Driver, 21, who posed for THIS sick selfie moments after head-on crash which put grandmother-of-nine in a wheelchair is jailed for two years
- Connor Young, 21, crumpled his hot hatch into the victims’ car in June 2017
- Barry and Jennifer Fleming were returning to Glasgow in their Audi TT
- Young smashed into them when he swerved over double lines to overtake
- While Mr Fleming struggled to free his hysterical wife, Young took a selfie
A 21-year-old driver who posed for a sick selfie after a head-on crash which put a grandmother-of-nine into a wheelchair has been jailed for two years.
Connor Young ploughed his modified Renault Clio into Barry and Jennifer Fleming’s Audi TT as the couple returned to Glasgow after an evening drive in June 2017.
The callous youngster then sat in his driver’s seat and snapped a sickening selfie while Mr Fleming struggled to free his hysterical wife from the wreckage.
Mrs Fleming, 48, had her right ankle snapped, her left foot injured and still faces amputation of her right leg.
Connor Young, 21, took this selfie from the driver’s seat of his souped up Renault Clio, while Barry Fleming struggled to free his wife Jennifer from their crumpled Audi TT in June 2017
Mr and Mrs Fleming outside Stirling Sheriff Court, Mrs Fleming may still need to have her right leg amputated as she remains in a wheelchair nearly two years on from the horrific crash
Young’s modified Renault Clio crumpled into the front of the Flemings’ Audi TT after he swerved over double-white lines to overtake on the A833 near Falkirk
She spent days in hospital and was left with PTSD after the ‘extreme pain.’
Her husband, 40, sustained a fractured sternum, collapsed lung, and injuries to his knee and shoulder, spent five nights in hospital, and may also face further surgery.
Mr Fleming said Young’s car – which witnesses said had a ‘very loud exhaust’ – had appeared suddenly in front of him as the youngster swerved across double-white lines to overtake.
Mr Fleming said: ‘The airbags deployed, we saw smoke, smelled oil, my wife was hysterical.’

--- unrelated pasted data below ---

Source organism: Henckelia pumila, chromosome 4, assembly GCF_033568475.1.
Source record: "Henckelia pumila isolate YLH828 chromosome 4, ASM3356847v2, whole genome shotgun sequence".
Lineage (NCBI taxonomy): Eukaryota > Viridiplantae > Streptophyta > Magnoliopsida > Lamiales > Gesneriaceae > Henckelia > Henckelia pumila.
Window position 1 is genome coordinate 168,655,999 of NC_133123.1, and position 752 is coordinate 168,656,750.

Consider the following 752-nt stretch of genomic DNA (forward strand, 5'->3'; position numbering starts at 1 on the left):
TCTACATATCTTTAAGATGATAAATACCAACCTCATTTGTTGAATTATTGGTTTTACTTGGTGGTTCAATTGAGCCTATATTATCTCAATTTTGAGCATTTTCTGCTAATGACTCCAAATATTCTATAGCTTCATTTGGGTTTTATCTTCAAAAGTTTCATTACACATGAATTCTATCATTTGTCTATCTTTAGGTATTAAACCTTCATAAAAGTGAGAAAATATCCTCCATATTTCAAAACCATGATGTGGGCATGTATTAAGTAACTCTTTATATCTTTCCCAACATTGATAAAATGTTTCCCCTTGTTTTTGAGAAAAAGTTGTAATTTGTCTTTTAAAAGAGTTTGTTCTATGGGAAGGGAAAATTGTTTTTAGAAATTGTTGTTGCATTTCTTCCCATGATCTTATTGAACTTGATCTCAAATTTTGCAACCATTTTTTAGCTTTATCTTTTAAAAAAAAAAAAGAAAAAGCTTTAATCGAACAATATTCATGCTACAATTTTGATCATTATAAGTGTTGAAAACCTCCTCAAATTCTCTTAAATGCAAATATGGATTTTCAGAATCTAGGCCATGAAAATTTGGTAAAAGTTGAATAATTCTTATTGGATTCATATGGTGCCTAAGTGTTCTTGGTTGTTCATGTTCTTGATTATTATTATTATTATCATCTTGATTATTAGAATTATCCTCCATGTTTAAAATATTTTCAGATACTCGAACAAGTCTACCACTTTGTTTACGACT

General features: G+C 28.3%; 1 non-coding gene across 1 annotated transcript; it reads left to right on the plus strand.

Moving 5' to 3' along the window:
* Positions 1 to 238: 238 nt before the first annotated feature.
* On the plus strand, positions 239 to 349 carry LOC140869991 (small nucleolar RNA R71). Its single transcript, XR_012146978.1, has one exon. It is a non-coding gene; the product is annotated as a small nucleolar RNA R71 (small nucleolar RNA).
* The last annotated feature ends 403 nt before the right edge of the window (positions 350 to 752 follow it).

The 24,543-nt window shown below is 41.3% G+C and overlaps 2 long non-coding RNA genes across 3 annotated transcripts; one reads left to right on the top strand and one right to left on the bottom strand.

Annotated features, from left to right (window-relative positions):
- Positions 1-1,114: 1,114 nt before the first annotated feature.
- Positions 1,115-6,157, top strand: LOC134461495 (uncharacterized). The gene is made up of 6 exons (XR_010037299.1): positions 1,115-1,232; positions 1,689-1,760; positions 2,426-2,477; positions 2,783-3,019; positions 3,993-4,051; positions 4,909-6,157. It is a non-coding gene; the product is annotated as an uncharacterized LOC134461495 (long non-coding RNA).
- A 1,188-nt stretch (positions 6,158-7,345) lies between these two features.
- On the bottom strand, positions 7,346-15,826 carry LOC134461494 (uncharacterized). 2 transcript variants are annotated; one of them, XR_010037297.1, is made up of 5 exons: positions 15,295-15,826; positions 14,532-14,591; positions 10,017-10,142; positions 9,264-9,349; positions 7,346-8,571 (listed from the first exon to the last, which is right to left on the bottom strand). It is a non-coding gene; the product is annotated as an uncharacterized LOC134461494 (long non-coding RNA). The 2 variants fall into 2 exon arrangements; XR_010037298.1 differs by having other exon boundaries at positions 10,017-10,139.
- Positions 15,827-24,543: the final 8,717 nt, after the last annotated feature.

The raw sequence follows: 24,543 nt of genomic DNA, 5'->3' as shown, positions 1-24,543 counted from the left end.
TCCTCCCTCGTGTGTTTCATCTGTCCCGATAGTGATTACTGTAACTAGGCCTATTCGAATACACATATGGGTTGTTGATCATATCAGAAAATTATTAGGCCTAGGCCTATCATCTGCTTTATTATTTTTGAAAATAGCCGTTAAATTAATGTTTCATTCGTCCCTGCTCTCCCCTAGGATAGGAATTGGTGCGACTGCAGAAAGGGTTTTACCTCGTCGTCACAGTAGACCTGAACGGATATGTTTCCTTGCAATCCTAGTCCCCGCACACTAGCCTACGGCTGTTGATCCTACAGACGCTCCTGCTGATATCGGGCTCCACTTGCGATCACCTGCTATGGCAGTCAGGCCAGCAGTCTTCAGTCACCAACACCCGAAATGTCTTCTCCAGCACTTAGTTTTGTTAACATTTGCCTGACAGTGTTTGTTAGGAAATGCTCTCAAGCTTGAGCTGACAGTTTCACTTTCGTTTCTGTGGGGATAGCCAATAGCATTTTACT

Mr Fleming said he managed to get out, and pulled his wife’s door open.
He said: ‘She tried to get out but just fell because the bone was protruding out of the side of her leg.’
He said he looked over to where Young was sitting in his Clio, holding his phone in front of his face.
A copy of the selfie he took was shown to the jury.
Sheriff Simon Collins said it was ‘doubtful at best’ that they would ever fully recover, and Mrs Fleming’s injuries were ‘life changing’.
The collision, on the twisting single-carriageway A833 road not far from the Falkirk Wheel, occurred about 9.10pm on June 28, 2017.
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Young, of Bonnybridge, Stirlingshire, appeared for sentence at Stirling Sheriff Court today after a jury last month unanimously found him guilty of causing serious injury by dangerous driving.
He had denied the charge, claiming he was merely driving carelessly, and maintained his position in a pre-sentencing interview.
Sheriff Collins said: ‘He told social workers, that while regretting the injuries to Mr and Mrs Fleming, it was an “unfortunate accident” – 15 members of the jury were satisfied his driving was dangerous.’
He added: ‘In particular this was the result of excessive speed. He was repeatedly overtaking or attempting to overtake when it was unsafe over a relatively long distance.
‘Ultimately he crossed double-white lines on a blind bend causing a head-on collision that Mr Fleming, the driver of the other car, was powerless to prevent.
‘It is surprising, perhaps extremely fortunate, that no-one was killed.’
He rejected a plea from Young’s solicitor-advocate, Martin Morrow, to keep his client out of jail.
Young outside Stirling Sheriff Court today where he was jailed for two years after being found guilty of causing serious injury by dangerous driving
Mr Morrow said Young came from a ‘decent’ family and had good educational qualifications and had been assessed as ‘vulnerable in exposure to a prison environment’.
He told the sheriff: ‘That has a certain resonance. Your Lordship will be aware of the recent difficult case of young lady who was unable to cope with the prison environment and committed suicide.’
In addition to the jail term, Young was banned from driving for three years. He showed no emotion as he was handcuffed by a police officer and led to the cells, but his mother wept on the public benches.
Outside court, Mrs Fleming said: ‘Hopefully in jail he’ll learn a lesson about his driving. He has ruined our lives.’
Her husband called for the law to be changed so dangerous young drivers faced tougher sentences. He said: ‘The system is wrong. I think he deserved five years. That car in his hands was like a loaded gun.’
Last month, weeping as she gave evidence from her wheelchair, Mrs Fleming said it had been ‘a lovely evening’ and she and Barry, who was driving, had just turned back towards Glasgow when the collision occurred.
She said: ‘I remember Barry just saying to me “Jen!” and I looked up and saw the car was coming head-on.
‘I didn’t even have time to say my husband’s name back to him before he crashed into us.
‘Now I can’t even push my two smallest grandchildren in a pram.’
Young also spent several days in hospital with a broken collar bone, knee, left wrist, and femur.
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